In collection Want to buy Used to own  
Content rating
CERO: A
Player modes
1-4 players
Media
1x Cartridge
Multiplayer modes
Cooperative
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Local
Franchises
Also known as
  • Kirby & the Amazing Mirror
  • Kirby of the Stars: The Great Labyrinth of the Mirror
  • Hoshi no Kābī Kagami no Daimeikyū
  • Kirby & die wundersame Spiegelwelt
  • Kirby e il labirinto degli specchi
  • Kirby y el laberinto de los espejos
  • Kirby et le labyrinthe des miroirs
  • View all [7] Hide

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  • Previous comments (13) Loading...
  • Banana_PD 2022-07-18 16:21:37.964211+00
    Never played Metroid or Castlevania when this was new, so I was confused by the map, especially coming after Nightmare in Dream Land.
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  • standbytheseawall 2022-08-14 19:49:03.723428+00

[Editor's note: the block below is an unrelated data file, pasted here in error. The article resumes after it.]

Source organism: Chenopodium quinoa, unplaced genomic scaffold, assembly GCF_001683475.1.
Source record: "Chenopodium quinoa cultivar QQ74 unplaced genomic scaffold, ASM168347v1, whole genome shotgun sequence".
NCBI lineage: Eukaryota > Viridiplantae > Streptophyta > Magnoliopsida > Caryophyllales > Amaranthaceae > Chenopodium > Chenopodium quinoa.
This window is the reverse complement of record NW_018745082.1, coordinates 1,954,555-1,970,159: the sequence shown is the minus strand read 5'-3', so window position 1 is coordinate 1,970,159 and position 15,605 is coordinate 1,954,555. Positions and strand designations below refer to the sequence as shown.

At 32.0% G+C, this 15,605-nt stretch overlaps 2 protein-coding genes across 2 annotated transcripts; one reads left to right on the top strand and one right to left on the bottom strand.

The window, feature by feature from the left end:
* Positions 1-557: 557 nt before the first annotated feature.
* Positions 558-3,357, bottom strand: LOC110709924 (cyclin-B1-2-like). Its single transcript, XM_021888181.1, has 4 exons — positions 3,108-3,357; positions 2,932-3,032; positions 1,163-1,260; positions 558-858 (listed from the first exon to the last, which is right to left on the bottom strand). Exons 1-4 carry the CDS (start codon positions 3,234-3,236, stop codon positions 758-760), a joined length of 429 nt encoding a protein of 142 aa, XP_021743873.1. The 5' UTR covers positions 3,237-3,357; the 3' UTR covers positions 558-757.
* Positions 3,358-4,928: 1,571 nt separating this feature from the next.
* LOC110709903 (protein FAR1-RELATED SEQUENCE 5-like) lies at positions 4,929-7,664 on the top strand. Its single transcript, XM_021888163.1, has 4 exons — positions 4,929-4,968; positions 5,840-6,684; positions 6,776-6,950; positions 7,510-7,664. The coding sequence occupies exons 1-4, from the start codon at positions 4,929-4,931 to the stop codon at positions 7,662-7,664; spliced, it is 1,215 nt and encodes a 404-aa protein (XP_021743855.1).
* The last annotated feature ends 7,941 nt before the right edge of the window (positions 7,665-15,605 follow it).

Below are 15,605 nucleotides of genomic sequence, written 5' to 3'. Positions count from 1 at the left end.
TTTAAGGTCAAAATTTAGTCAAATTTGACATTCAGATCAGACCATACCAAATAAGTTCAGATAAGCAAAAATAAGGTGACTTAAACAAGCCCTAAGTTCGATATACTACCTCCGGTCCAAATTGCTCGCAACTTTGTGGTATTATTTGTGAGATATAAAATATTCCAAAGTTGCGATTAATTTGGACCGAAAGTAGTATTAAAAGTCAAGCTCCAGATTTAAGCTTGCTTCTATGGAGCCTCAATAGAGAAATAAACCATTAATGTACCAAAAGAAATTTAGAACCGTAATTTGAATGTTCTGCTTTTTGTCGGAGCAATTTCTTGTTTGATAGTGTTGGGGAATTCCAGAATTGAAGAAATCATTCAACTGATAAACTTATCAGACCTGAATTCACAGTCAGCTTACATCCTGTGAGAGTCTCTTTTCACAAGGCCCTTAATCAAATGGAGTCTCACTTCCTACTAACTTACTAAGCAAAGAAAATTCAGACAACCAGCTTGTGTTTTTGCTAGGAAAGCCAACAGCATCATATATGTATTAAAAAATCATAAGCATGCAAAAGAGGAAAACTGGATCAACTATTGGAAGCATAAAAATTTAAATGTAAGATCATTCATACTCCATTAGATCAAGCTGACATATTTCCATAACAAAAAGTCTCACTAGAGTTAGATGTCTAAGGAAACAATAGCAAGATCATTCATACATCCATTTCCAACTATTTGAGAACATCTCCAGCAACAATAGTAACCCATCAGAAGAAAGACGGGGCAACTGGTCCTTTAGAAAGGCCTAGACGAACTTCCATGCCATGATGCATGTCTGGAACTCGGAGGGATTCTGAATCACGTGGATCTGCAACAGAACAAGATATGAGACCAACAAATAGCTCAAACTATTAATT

moshi moshi, Kirby desu
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  • SnowAmbition 2023-02-07 19:52:20.620759+00
    Best Kirby game
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  • xNobility 2023-06-14 22:18:31.810263+00
    Best 2D Kirby game
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  • DomMazzetti 2023-08-04 17:31:37.311207+00
    The only Kirby game that actually takes advantage of the movesets.
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  • sudatantalus 2023-09-01 05:28:58.534451+00
    it took me way too long to realize that i actually love this franchise
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  • TimeVault 2023-12-14 17:30:03.336049+00
    sucks
    reply
    • warioman 2023-12-16 11:01:21.514704+00
      [2]
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  • Kaioshinx 2023-12-25 08:36:40.718292+00
    This is the easiest bullshit game I've ever played